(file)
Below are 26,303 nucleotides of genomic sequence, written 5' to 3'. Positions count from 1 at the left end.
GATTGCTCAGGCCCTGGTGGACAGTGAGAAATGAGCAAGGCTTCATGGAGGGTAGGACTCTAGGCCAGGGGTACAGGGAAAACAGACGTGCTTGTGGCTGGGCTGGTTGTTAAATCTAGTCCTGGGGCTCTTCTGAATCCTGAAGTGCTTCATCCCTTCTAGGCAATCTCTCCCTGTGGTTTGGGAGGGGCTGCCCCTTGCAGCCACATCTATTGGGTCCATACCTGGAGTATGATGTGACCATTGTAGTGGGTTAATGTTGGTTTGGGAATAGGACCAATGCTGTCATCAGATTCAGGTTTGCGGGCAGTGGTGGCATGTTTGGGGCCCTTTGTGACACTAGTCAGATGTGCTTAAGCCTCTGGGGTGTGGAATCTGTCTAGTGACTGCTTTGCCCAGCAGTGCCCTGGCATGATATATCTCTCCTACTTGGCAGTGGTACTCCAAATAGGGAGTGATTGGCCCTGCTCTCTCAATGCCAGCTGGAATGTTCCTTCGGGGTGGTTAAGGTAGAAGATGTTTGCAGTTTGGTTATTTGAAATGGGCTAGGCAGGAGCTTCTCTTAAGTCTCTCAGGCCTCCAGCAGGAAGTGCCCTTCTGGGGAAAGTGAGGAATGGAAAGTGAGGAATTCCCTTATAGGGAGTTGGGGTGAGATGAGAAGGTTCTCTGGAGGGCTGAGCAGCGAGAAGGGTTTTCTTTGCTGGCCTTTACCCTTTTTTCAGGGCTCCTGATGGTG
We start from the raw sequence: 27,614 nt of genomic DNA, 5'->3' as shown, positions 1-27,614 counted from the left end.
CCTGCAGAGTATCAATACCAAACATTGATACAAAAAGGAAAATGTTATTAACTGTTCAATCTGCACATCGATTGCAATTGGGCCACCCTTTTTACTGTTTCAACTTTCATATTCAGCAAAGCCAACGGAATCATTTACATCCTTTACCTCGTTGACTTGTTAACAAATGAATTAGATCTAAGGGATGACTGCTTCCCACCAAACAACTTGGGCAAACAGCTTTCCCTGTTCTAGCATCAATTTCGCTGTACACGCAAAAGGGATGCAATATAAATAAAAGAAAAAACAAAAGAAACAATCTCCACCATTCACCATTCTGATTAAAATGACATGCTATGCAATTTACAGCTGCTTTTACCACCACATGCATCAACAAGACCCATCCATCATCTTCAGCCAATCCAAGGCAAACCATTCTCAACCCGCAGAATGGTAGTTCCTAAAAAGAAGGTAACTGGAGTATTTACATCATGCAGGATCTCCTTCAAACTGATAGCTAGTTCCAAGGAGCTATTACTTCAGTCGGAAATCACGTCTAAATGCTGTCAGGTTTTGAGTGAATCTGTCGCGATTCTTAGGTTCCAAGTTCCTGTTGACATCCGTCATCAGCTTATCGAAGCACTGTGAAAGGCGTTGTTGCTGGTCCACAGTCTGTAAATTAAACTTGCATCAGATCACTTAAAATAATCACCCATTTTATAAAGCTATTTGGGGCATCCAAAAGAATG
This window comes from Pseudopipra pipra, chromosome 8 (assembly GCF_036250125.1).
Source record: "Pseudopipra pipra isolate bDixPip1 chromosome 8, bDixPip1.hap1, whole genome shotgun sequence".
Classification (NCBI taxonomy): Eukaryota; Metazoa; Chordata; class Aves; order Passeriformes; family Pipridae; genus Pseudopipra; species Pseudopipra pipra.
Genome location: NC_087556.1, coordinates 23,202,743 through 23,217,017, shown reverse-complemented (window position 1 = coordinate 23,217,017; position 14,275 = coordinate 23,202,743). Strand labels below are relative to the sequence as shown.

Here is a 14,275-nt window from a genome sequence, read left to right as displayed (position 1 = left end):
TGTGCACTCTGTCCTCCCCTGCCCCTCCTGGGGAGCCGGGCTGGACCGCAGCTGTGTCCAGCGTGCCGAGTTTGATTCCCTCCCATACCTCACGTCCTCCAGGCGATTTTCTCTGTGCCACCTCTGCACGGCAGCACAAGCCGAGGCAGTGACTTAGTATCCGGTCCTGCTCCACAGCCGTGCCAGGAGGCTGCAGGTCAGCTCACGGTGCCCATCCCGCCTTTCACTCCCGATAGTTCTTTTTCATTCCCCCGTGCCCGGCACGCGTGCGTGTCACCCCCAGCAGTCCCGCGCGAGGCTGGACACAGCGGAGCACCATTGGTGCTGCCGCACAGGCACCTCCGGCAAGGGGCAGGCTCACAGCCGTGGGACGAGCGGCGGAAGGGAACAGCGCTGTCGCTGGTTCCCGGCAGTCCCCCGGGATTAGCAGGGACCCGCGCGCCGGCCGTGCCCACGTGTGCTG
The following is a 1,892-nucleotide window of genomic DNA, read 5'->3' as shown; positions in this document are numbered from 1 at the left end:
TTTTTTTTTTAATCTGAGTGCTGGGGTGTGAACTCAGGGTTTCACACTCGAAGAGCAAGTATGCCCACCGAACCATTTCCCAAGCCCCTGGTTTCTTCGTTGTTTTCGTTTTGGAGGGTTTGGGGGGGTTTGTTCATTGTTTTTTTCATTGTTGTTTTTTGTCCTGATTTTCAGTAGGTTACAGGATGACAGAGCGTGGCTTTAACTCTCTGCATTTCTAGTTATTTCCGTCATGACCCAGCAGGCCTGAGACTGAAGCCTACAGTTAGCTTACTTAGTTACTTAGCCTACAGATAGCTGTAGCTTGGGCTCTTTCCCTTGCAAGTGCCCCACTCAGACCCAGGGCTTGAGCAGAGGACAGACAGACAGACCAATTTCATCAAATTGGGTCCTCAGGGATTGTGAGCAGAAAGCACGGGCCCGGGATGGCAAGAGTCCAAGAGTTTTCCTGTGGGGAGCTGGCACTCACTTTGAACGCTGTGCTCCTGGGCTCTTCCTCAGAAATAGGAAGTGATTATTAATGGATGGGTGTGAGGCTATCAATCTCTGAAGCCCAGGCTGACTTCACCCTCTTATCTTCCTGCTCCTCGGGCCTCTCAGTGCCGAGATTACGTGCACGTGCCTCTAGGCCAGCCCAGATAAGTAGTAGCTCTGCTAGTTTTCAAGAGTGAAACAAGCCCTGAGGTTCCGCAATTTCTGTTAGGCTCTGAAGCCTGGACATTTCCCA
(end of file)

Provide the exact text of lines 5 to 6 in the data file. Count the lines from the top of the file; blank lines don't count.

This window comes from Pseudopipra pipra, chromosome 8 (assembly GCF_036250125.1).
Source record: "Pseudopipra pipra isolate bDixPip1 chromosome 8, bDixPip1.hap1, whole genome shotgun sequence".